When we’re inundated with information, such as in a long lecture or presentation, we tend to forget a great deal of it. Without reinforcement, up to 60% of what we learn in a day may evaporate from our minds within 48 hours. (Scientists call this the forgetting curve.) So, you may have a beautifully designed training, but as soon as it’s time to put it into practice, employees may draw a complete blank, thinking, “Now...what was I supposed to do again?”
Instead, the learning labs approach allows employees to learn a little bit at a time, and then put it into practice. These repeated cycles of learning plus practice are what triggers long-lasting learning and long-lasting behavioral change. How? By allowing the brain to process things a bit at a time.
First, short intervals of learning make it much easier for the brain to retain information and transfer it into long-term memory.
Second, by repeatedly practicing the activities resulting from these small, short learnings, it’s much easier for employees to reach a state of automaticity, whereby a conscious and controlled process becomes an automatic, unconscious one.
In short, learning labs make it much easier to form new habits, because the learner is engaging in manageable “learning + practice = change” cycles, instead of trying to learn and change everything at once.
What Are Some Examples of Learning Plus Practice?
WellRight’s new learning labs programming combines the advantages of microlearning with the adage “practice makes perfect.” Adding learning labs to your employee wellness program infuses thought leadership to promote healthy behavior change.
A typical learning lab runs four to eight weeks. Each week begins with a short video segment that introduces the topic for the week. Throughout the week, participants practice what they’ve learned by completing quick daily, habit-building assignments—tracking their progress as they go.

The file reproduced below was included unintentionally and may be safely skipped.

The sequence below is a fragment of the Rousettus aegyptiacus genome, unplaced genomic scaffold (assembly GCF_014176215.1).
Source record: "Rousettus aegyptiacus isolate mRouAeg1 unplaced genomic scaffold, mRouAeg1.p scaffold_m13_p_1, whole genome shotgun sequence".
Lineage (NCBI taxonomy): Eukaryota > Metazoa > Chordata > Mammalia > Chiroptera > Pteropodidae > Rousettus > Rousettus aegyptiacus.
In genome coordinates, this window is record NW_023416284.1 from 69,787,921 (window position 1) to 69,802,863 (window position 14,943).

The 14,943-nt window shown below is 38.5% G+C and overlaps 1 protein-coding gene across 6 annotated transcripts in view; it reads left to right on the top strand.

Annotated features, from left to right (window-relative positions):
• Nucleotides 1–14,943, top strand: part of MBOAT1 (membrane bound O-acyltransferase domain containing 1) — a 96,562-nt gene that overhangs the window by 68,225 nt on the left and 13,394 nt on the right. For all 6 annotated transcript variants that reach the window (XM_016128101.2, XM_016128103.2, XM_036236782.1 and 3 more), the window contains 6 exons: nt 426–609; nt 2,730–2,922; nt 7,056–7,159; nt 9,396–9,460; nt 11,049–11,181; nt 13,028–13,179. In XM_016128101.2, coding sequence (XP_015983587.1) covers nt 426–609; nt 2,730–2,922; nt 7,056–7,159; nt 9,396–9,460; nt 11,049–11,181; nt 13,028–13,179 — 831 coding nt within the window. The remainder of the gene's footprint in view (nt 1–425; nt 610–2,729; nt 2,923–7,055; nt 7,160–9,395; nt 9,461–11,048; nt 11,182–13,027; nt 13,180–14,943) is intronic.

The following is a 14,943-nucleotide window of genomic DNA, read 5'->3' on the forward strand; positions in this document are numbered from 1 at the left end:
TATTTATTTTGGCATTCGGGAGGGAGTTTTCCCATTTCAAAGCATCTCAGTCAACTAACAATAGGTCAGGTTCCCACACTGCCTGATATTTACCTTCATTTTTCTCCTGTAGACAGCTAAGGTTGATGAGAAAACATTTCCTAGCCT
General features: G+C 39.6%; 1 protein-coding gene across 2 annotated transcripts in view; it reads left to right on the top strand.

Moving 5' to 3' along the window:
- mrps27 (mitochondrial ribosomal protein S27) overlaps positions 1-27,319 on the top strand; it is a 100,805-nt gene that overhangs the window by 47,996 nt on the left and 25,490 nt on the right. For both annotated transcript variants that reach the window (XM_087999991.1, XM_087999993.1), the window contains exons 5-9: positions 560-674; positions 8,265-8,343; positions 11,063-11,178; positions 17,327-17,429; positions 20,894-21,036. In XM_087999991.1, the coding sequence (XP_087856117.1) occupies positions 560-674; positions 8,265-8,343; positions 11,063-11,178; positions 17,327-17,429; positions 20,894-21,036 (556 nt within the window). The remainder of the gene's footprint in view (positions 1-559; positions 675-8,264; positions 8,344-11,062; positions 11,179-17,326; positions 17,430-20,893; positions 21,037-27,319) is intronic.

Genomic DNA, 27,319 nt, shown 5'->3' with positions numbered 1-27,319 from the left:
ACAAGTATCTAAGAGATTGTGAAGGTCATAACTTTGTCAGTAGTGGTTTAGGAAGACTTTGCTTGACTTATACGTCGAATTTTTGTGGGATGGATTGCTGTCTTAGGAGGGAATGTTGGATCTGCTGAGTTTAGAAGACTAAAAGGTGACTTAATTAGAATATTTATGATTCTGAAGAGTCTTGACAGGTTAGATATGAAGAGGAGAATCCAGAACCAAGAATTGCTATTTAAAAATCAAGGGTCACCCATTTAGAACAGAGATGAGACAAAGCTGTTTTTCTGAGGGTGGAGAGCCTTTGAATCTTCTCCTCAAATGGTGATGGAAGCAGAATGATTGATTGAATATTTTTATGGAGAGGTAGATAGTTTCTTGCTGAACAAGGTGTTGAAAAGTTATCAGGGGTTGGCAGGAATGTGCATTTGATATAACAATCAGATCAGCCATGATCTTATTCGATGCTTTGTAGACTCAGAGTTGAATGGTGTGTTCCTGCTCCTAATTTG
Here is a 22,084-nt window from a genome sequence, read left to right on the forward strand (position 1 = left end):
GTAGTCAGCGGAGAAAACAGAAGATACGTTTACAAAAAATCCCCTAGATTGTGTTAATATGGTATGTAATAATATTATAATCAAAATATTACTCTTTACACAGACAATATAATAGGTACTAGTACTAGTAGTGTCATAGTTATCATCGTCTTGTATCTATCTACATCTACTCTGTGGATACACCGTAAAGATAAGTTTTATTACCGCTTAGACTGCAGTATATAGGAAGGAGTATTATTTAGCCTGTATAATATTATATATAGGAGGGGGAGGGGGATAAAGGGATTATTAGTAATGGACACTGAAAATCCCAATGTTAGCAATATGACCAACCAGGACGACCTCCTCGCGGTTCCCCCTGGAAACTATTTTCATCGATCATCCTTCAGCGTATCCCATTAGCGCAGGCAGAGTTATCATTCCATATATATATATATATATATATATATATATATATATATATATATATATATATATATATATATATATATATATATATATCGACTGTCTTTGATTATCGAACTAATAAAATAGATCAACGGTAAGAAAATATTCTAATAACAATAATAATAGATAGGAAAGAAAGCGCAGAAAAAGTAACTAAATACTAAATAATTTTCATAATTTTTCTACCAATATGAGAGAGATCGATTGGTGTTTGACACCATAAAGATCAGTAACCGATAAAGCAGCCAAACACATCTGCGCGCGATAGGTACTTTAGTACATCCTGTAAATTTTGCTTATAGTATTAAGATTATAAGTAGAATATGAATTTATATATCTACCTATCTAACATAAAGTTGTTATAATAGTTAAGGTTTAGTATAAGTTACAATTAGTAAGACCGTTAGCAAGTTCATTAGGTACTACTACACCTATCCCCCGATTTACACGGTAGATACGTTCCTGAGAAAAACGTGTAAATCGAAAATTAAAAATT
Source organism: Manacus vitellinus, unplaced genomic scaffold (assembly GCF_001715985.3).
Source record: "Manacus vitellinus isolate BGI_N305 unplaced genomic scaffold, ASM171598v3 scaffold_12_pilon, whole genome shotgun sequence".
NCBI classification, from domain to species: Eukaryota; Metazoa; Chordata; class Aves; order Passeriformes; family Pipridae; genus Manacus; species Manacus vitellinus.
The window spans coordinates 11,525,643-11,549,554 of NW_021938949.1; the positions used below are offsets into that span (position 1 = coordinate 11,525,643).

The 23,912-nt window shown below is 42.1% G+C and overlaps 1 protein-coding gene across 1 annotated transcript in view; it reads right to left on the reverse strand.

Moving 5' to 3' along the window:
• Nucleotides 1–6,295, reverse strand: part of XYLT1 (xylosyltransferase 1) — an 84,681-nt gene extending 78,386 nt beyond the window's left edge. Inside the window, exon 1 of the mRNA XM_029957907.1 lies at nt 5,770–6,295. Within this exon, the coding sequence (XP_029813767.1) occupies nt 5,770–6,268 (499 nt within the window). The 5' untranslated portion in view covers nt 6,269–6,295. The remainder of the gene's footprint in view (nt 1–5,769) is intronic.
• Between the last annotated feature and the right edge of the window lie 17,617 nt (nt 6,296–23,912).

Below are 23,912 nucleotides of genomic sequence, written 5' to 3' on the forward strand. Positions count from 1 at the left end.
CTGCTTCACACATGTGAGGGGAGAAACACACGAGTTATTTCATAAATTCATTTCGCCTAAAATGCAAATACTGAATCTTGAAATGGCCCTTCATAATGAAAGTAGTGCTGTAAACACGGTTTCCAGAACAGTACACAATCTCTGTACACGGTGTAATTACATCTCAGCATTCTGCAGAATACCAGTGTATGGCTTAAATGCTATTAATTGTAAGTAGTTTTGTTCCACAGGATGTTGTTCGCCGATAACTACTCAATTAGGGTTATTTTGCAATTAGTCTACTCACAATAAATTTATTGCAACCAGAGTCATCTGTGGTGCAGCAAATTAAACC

The online lessons are available anytime a participant has a few minutes to spare, via desktop or mobile app. Gamification and rewards makes the assignments fun, increasing motivation, and engagement.
By exploring new ideas and putting them into practice immediately, employees develop the capacity to apply what they learn in a truly impactful, meaningful way.
Learning labs allow you, as an employer, to amplify your employee wellness program in a new, practical, and integrated way, based on the latest science concerning how busy employees learn best.
The topics covered touch on the six dimensions of well-being: emotional, financial, social, occupational, physical, and purpose. Recognized subject matter experts lead engaging programs, such as “Work Happier Now,” “Remote Leadership,” and “Your Money Matters.”
Just as many small meals can be easier to digest than one massive feast, small snippets of learning can be much easier to digest and retain than a fire hose-level volume of information. Weekly learning labs may be small in size, but it’s big in impact and can make a macro-sized difference in your employees’ skills and habits.
For more information about WellRight learning labs, click here.